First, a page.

Before he got COVID-19, Jared Edmonds loved exercise. At work, the 31-year-old Palouse man would average up to 25,000 steps a day and relaxed afterward with a walk around his parents’ 40-acre property.
But in July 2020, Edmonds got sick. At first, he said, the symptoms felt similar to a mild flu. But about a week in, he knew something was wrong.
“[I] woke up the morning of day eight, I think it was 3 in the morning,” he said. “My heart was racing around 140 to 160 beats per minute. And I could not feel my arms or legs. I had to crawl up the staircase to my parents’ bedroom and yell at them to take me to the ER.”
What followed was two separate trips to the emergency room, blood draws and heart monitoring. None of the tests showed anything wrong. In Edmonds’ first trip to the ER, physicians chalked up his symptoms to a panic attack and sent him home, where he would lie in bed with a heartbeat so forceful he could see his chest thumping through his shirt.
Since then, Edmonds said, his heart doesn’t seem to tolerate much exertion. He suffers from chronic fatigue and dizziness, despite numerous tests appearing to demonstrate a clean bill of health. He’s had to adjust his work responsibilities and no longer goes on the long walks he used to enjoy.
“I can’t do that anymore,” he said. “Exercise isn’t fun, it actually makes me feel very sick.”
When he first experienced those symptoms, Edmonds was told “long COVID” wasn’t real. But since then, long COVID, or “Post COVID Conditions,” has been accepted as a legitimate, if perplexing, medical diagnosis.
“Long COVID was actually the name that was coined by the online environment, patients that thought that their doctors were blowing them off,” said Dr. Donald Greggain, a family medicine doctor at St. Joseph Clinics in Lewiston. “So the online communities said, ‘No, this is real. We’re still feeling awful. And we’re weeks after COVID.’”
Post-COVID-19 conditions are characterized by a broad range of symptoms that can often include, but are not limited to, chronic fatigue, post-exertion malaise, a rapid heart rate and shortness of breath.
Scientists still don’t know exactly what long COVID is or why some people with it don’t seem to show abnormalities in test results. The most popular hypothesis is that long COVID is a result of a dysfunctional, inflammatory immune response that persists even after the virus is gone.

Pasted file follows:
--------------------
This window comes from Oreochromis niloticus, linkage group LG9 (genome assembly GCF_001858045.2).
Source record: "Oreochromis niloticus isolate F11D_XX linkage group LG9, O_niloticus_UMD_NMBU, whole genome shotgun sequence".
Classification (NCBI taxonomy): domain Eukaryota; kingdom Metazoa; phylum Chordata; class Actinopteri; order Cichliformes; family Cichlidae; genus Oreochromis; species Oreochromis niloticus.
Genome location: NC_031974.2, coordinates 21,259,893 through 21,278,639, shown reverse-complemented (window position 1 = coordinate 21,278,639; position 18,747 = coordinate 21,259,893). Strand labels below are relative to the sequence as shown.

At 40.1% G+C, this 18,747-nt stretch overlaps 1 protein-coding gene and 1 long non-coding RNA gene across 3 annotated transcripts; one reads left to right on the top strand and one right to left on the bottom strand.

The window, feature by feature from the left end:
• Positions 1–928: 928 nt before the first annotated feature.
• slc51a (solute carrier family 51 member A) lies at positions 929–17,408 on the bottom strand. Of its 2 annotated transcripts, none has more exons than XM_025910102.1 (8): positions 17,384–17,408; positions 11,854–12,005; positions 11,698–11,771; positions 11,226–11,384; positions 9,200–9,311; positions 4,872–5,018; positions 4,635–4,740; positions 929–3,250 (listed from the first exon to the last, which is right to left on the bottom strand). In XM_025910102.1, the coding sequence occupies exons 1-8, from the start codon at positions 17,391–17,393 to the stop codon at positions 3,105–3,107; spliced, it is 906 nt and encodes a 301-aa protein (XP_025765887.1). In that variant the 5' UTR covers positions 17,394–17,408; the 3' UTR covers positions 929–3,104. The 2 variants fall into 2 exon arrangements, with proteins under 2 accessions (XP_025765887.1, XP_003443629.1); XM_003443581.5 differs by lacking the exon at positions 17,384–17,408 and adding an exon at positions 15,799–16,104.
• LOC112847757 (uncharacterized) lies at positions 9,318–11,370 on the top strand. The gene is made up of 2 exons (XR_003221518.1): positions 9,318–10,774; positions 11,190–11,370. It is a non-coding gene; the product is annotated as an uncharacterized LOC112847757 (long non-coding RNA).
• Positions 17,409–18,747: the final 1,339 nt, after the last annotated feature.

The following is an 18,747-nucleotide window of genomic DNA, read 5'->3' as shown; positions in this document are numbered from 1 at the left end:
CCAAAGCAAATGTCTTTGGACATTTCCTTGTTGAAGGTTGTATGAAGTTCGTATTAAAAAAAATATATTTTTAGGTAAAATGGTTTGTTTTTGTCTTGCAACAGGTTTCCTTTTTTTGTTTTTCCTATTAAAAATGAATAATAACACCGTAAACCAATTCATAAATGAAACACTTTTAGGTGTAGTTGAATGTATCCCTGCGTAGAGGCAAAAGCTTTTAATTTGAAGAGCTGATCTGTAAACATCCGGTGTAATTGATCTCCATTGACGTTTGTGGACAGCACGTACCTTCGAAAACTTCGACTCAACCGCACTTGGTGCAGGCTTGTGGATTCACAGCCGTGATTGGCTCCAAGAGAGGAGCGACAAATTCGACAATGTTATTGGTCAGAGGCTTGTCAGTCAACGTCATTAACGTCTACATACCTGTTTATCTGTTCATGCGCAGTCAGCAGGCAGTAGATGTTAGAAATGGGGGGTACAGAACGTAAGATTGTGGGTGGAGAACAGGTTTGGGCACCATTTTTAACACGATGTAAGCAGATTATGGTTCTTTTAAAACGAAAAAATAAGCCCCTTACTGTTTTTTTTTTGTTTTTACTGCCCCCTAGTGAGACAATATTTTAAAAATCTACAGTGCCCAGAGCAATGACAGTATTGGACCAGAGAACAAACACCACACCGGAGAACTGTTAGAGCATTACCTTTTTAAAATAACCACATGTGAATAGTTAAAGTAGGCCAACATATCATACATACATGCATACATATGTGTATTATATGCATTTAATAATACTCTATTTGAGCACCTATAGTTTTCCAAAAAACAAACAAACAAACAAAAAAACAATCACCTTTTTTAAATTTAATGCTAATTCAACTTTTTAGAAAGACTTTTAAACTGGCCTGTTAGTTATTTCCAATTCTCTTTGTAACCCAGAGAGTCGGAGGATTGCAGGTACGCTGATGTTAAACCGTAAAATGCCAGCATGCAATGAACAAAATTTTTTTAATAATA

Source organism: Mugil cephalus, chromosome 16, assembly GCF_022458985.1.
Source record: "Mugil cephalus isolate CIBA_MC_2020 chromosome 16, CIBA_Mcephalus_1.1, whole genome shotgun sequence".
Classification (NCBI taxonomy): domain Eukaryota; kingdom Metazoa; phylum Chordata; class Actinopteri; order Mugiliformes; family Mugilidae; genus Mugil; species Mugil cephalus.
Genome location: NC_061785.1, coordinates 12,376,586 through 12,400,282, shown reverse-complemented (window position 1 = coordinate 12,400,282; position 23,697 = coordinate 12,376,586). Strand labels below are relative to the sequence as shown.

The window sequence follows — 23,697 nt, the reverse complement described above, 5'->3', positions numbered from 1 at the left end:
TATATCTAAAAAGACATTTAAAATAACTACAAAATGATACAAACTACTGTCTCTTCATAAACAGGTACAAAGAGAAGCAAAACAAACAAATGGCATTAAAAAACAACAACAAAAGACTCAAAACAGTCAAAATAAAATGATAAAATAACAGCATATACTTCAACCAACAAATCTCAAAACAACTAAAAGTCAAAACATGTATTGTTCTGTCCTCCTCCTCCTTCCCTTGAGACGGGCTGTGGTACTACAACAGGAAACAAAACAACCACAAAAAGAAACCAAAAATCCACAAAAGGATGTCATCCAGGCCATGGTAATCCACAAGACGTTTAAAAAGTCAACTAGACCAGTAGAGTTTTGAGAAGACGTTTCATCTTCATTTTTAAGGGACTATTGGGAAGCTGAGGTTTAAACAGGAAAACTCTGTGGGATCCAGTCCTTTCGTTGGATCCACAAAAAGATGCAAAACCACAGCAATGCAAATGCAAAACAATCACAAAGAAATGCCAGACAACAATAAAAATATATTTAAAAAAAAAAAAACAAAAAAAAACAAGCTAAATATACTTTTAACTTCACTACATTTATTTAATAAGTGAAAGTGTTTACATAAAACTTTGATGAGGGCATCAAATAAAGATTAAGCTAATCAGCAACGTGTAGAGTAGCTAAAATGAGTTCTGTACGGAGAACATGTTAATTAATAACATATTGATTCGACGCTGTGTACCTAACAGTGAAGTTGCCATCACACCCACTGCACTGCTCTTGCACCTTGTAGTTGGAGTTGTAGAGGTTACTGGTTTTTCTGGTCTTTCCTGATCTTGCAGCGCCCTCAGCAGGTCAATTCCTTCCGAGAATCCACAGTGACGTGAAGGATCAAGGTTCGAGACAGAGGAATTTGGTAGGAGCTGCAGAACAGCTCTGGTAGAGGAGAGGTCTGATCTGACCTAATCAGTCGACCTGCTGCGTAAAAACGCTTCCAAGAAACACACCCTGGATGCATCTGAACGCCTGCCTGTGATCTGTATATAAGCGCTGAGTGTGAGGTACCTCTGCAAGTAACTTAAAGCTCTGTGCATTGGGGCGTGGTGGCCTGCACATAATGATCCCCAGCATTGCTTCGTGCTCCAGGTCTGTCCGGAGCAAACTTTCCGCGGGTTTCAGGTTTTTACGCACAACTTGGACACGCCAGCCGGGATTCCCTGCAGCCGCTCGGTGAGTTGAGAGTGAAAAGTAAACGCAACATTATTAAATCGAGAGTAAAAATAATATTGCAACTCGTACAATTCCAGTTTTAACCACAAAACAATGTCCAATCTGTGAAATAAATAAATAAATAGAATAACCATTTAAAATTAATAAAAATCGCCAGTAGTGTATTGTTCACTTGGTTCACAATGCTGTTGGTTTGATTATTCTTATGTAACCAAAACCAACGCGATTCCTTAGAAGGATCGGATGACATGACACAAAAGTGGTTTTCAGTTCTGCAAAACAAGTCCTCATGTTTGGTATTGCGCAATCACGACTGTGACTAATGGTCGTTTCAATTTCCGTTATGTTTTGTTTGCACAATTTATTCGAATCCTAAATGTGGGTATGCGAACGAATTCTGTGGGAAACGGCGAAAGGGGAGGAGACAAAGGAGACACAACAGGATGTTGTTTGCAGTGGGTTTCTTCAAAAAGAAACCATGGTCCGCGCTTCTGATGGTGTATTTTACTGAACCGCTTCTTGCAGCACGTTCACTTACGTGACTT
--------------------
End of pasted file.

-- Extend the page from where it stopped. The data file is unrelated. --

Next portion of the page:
“If it sounds like hand waving, it is,” said Dr. Max Williams, a family medicine doctor in Pullman. “Because there’s a difference between thinking and knowing. And unfortunately, the only way to really know is to have the clinical trials and the bench science [to] prove it.”
The true number of people with long COVID is still unknown, though some estimate that roughly 10% of people who get infected will experience long COVID, Greggain said. Of those who get it, about another 10% are estimated to still experience symptoms after two years.
Elizabeth Vann-Clark is a mother of four from Richland. She contracted the virus this past June. Since then, she’s dealt with chronic fatigue, brain fog, memory loss, sleep problems and asthma that was triggered by her infection.
Because of those symptoms, Vann-Clark is only able to work about two days per week in the office. Her employer made accommodations, she said, but she worries what might happen if the company she works for ever had to close.
“Finding another job would be really difficult because this would add another layer of complexity to that job search,” she said. “I’d be looking for work being somebody in their late 40s, who also has to struggle with fatigue.”
Vann-Clark said she hopes the increase of people with long COVID will create a cultural shift toward better support for everyone with disabilities.
“We have people in our community who have been living with long-term disabilities long before COVID hit. And there hasn’t been as much support for them as there should be,” she said. “It’s one thing to support your friend. It’s another thing to go through it yourself, and realize, holy cow, it’s not just as bad as folks are saying — it’s worse.”
In July 2021, long COVID was formally recognized as a disability by the federal government. People who think they have long COVID should see their doctor for a formal diagnosis, Williams said, which includes making sure they’re not dealing with another treatable disease.
“You want to make sure that you don’t miss something that is treatable, and that’s potentially fatal, that will masquerade or look the same as many of the symptoms in long COVID,” he said. “And it doesn’t mean that you can’t have two processes going on at the same time.”
Greggain said most of his patients’ workplaces have been accommodating, though a few are not. He advises patients to work with their doctor and be “a polite pest” in advocating for what they need.
Another important part of recovery from COVID-19 and long COVID is dealing with the mental health impacts of the pandemic, he said. He recommends long COVID patients practice gentle, regular exercise and work to reconnect with social support systems to which they lost access during the pandemic.
“I think there is an overwhelming amount of evidence to suggest that some long COVID is really a very prolonged grieving reaction that we’re going through as well,” he said.
Above all, Edmonds said he wants long COVID patients to be believed.
“A lot of us aren’t going to look sick at all,” he said. “[But] it’s a real thing. And it’s pretty serious, especially for those of us who don’t know if we’re going to ever recover, or not. We just need help. We need listening ears, we need people to take us seriously, and just kind of hold their hands.”
Sun may be contacted at [email protected] or on Twitter at @Rachel_M_Sun. This report is made possible by the Lewis-Clark Valley Healthcare Foundation in partnership with Northwest Public Broadcasting, the Lewiston Tribune and the Moscow-Pullman Daily News.